2019 Alaska Oil & Gas Lease Sale Delivers Positive Results
Trans Alaska Pipeline System at Gulkana River.
ANCHORAGE—Oil and gas exploration companies offered $7.8 million for the rights to search for oil on 154,610 acres of state land on Alaska’s North Slope and Beaufort Sea, according to results from the 2019 oil and gas lease sale conducted by the Division of Oil & Gas.
The state received fifty-six bids on fifty-six North Slope tracts totaling 108,320 acres. With the highest bid of $276.95 per acre, these lease sales will bring up to $6.6 million in cash bonus bids. The state also received thirteen bids on thirteen tracts in the Beaufort Sea area, totaling 46,290 acres. With the highest bid of $31.13 per acre, these lease sales will bring in up to $1.2 million in cash bonus bids.
While the results of the auction and bid totals are subject to final adjudication as division staff verify details, the number of bids and the amount bid per acre validate Alaska’s continuing status as an attractive target for oil exploration and production, said Tom Stokes, division director.
Many of the day’s bids came from exploration interests that already hold significant lease acreage in Alaska and appear to represent efforts to consolidate opportunities near existing leases into larger contiguous areas. Stokes said that signals bidders’ confidence in their Alaska investment and exploration strategies.
Currently, 1,750 leases authorize exploration, development, and production in the North Slope, Beaufort Sea, and North Slope Foothills, encompassing 3.5 million acres of state lands, he noted. The lease sale results complement ongoing work in Alaska’s Arctic oil fields.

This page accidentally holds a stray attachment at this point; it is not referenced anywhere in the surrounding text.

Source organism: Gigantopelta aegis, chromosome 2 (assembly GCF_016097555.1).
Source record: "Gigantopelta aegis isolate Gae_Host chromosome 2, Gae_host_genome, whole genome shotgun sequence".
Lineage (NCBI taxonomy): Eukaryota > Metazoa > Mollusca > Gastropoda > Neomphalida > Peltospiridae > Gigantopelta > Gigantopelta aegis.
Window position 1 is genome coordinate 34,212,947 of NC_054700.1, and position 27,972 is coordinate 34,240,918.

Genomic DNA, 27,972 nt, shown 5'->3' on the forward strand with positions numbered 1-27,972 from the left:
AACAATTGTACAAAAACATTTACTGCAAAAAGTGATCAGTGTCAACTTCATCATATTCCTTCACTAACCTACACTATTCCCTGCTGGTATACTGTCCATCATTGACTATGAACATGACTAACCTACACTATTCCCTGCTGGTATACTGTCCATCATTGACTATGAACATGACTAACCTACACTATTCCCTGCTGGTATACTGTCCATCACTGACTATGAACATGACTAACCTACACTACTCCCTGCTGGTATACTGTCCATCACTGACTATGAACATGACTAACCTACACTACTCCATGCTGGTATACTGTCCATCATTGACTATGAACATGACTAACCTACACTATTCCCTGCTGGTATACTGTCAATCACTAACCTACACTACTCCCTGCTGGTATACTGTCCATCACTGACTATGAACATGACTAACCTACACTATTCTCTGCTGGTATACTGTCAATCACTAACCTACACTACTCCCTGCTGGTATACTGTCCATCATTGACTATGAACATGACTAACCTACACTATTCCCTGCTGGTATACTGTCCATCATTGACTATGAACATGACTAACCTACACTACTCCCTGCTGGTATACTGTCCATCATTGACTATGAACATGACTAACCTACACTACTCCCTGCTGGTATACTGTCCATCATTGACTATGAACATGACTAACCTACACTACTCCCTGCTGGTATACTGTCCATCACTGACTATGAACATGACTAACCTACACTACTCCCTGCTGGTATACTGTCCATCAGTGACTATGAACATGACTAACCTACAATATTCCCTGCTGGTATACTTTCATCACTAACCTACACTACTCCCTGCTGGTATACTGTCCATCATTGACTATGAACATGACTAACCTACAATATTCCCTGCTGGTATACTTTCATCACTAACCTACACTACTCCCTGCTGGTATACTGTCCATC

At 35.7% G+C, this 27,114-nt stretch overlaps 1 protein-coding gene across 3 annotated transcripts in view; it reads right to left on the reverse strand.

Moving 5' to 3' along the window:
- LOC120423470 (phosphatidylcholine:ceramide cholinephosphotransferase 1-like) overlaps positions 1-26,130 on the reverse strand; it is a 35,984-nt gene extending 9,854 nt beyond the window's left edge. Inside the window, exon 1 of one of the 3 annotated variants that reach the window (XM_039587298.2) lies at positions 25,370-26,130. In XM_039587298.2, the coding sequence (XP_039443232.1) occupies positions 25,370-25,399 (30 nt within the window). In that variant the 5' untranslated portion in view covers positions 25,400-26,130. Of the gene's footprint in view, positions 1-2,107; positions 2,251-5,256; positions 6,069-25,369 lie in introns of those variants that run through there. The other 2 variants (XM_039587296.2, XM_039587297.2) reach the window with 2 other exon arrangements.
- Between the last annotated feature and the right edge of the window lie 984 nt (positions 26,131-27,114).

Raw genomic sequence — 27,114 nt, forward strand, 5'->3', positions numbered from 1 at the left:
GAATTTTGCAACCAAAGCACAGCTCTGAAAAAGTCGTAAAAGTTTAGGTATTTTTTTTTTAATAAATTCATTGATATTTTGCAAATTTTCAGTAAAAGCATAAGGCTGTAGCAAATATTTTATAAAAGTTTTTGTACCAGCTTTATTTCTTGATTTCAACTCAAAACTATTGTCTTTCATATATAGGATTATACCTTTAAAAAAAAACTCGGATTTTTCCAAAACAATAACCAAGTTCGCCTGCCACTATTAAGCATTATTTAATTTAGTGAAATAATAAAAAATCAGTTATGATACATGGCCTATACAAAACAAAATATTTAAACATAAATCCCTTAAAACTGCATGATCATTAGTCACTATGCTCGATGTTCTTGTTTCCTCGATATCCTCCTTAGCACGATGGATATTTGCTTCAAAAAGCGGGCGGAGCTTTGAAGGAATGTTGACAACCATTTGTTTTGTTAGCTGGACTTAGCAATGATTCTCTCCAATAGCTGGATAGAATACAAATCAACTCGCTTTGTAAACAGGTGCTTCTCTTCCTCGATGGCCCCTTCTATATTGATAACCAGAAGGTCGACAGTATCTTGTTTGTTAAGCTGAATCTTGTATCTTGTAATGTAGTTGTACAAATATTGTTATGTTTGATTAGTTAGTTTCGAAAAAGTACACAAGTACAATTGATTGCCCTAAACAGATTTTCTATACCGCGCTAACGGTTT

“Current plans of development indicate up to ten wells will be drilled this winter to confirm the size and reach of oil fields,” Stokes said. “And we’re getting quite a bit of inquiry about permits for 3D seismic work that could direct future exploratory work. It’s all very positive for the State of Alaska.”
Governor Mike Dunleavy welcomed the sale results and noted that successful oil leasing and development—in conjunction with prudent use of the resulting revenue—are essential elements in a long-term, balanced state fiscal system.
“The petroleum industry is the foundation of our state economy,” Dunleavy said. “Not only do all Alaskans benefit from the bonuses paid today, but we can also look forward to seeing these leases brought into production and delivering steady royalties for decades into the future.”
The state offered tracts representing drilling and exploration rights covering 7.5 million acres of unleased state land in several different areas, including the North Slope, the Beaufort Sea, and the North Slope Foothills.
No bids were received for the Gwydyr Bay, Harrison Bay, and Storms tracts offered as Special Alaska Lease Sale Area (SALSA) blocks, bundled with geological and well data. Stokes said he anticipated offering these tracts again in future lease sales.
Division staff opened bids and announced preliminary reports at the Dena’ina Center in downtown Anchorage. Full detailed results of the lease sale, including maps depicting current and new leases, will be available as soon as they are compiled, at the Division’s website at: http://dog.dnr.alaska.gov/ServicesBIFAndLeaseSale.
In This Issue
The Marx Bros. Café
Jack Amon and Richard “Van” Hale opened the doors of the Marx Bros. Café on October 18, 1979; however, the two had already been partners in cuisine for some time, having created the Wednesday Night Gourmet Wine Tasting Society and Volleyball Team Which Now Meets on Sunday, a weekly evening of food and wine. It was actually the end of the weekly event that spurred the name of the restaurant: hours after its final service, Amon and Hale were hauling equipment and furnishings out of their old location and to their now-iconic building on Third Street, all while managing arguments about equipment ownership, a visit from the police, and quite a bit of wine. “If you’ve ever seen the movie ‘A Night at the Opera” starring the Marx Brothers, that’s what it was like,” Hale explains.